Resource Roads

Natural resource roads are typically one- or two-lane gravel roads built for industrial purposes to access natural resources in remote areas. Over 620,000 kilometres of roads in British Columbia are considered natural resource roads. Resource roads are a highly valued part of B.C.’s transportation network and are essential to economic development.

In addition to resource industries, resource roads are used by the general public and commercial operators, such as ski hills or fishing lodges. They serve as crucial links for rural communities and recreation areas.

Types of Resource Roads

In B.C., there are many types of resource roads which are defined as roads found on Crown land that are not part of the provincial highway and byway system. Public roads and highways (administered by the Ministry of Transportation and Infrastructure), municipal roads, rural side roads and roads on private or federally managed land are not considered resource roads.

The resource roads covered here are related to forest industrial sector use and covered by forest legislation.

The primary forest sector resource roads are:

  • Road permit roads; and 
  • Forest Service Roads

The majority of resource roads are permit roads for access to natural resources. Forest Act road permits are issued to forest licencees with a right to harvest timber on Crown land by the Ministry of Forests, Lands and Natural Resource Operations. Forest Act road permit roads are managed by forest licensees in the forest industry. Other permit roads may be administered by the oil and gas industry or the mining industry.

The B.C. Government administers about 60,000 kilometres of Forest Service Roads (FSRs). FSRs are maintained by the forest industry under road use permits, or where there is no industrial user responsible for maintenance, by the B.C. Government.  Where there is no industrial maintainer, the B.C. Government carries out maintenance, subject to available funding, where communities, rural residents and high value recreation sites have priority.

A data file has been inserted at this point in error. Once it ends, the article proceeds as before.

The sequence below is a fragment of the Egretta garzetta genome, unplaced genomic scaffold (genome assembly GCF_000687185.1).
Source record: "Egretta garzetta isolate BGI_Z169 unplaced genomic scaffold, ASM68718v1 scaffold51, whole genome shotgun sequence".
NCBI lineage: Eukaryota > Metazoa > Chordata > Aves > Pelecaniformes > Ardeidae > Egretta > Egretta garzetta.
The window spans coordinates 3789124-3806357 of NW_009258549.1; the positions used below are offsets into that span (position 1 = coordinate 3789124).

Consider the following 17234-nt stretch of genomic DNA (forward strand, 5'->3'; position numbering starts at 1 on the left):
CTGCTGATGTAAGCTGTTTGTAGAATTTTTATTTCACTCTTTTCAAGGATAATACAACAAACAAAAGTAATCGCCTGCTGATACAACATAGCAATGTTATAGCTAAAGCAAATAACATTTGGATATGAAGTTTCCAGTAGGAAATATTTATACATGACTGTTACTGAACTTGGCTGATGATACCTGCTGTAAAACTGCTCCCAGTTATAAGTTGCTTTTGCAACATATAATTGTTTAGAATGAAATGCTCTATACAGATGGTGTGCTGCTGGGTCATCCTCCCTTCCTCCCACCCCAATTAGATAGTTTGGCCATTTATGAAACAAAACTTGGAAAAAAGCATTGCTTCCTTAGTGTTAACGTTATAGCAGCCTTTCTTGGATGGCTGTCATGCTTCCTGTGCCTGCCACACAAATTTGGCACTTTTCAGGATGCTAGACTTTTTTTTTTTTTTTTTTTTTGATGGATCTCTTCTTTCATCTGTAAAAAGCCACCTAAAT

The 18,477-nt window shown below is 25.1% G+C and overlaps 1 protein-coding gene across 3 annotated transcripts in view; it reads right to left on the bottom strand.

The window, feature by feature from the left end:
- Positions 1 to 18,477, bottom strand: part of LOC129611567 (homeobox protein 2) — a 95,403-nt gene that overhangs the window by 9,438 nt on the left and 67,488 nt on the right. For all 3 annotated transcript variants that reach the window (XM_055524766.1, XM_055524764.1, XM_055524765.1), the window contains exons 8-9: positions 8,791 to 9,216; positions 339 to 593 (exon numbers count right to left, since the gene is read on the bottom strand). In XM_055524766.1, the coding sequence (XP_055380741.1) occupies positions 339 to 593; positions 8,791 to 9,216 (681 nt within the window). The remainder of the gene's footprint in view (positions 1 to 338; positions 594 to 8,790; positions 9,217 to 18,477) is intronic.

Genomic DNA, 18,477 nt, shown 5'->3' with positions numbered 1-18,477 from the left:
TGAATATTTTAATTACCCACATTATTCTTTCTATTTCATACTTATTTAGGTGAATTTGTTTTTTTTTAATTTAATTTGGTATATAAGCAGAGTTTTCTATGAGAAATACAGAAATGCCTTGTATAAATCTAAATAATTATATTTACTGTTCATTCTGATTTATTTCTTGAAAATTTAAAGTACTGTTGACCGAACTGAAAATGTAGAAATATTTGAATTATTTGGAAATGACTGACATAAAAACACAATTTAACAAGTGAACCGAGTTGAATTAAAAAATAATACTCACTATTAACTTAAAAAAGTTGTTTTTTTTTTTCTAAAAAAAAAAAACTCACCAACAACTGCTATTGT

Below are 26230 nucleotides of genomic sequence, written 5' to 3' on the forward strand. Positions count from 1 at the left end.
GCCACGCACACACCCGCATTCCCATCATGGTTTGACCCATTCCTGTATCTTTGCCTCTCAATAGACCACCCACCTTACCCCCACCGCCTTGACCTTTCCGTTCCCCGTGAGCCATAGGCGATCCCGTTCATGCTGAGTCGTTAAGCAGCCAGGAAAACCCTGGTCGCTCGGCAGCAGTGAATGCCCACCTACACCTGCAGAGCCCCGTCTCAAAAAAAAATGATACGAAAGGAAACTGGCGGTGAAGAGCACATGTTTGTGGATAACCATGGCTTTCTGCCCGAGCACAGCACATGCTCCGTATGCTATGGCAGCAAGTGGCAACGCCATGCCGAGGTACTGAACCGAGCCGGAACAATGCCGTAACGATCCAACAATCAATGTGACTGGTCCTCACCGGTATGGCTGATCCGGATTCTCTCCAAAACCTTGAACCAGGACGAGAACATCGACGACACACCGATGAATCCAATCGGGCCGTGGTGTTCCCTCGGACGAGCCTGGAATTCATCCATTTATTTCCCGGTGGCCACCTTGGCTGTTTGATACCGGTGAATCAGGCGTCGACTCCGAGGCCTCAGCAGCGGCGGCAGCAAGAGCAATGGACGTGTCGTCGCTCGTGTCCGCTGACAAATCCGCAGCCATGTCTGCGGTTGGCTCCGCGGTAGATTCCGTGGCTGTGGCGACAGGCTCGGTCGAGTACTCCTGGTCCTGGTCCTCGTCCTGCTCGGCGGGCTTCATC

Some resource roads have been established by BC Hydro, including roads that access independent power projects and clean energy projects.

Some resource roads will be maintained at a wilderness maintenance level which means they are maintained to protect the environment and not for public or industrial use. These roads are not maintained for vehicular access.

Non-Status Roads (NSRs) are resource roads on Crown land found on maps but have unknown status and origin.


Engineering Standards for Forest Service Roads

The B.C. government has established engineering standards and processes that ensure Forest Service Roads are designed, built, maintained, deactivated and administered in a safe and effective manner.

Access the Ministry of Forests, Lands and Natural Resource Operations Engineering Manual, road use permits and other guidance documents related to administration, design, construction and usage of Forest Service Roads and other forest resource roads.

Radio Communications

Information on standard resource road radio communications protocols implemented on Forest Service Roads and other resource roads in B.C.


In B.C., resource roads are governed by over one dozen legislative Acts and regulations. Government is taking steps to harmonize legislation in order to improve safety, environmental protection and economic growth.

Oil & Gas Activities

Government provides guidance for forest service road and Forest Act road permit administration for oil and gas activities.

Climate Adaptation

The effects of a changing climate can impact roads. Government is taking steps to adapt resource roads to climate change.


Engineering Equipment & Services (EES) is a directory of qualified consultants and equipment available for hire by government for the purpose of Forest Service Road engineering and construction.

Resource Road Management

Natural resource road

Natural resource road in a wildlife habitat area.

Contact Information

Share Button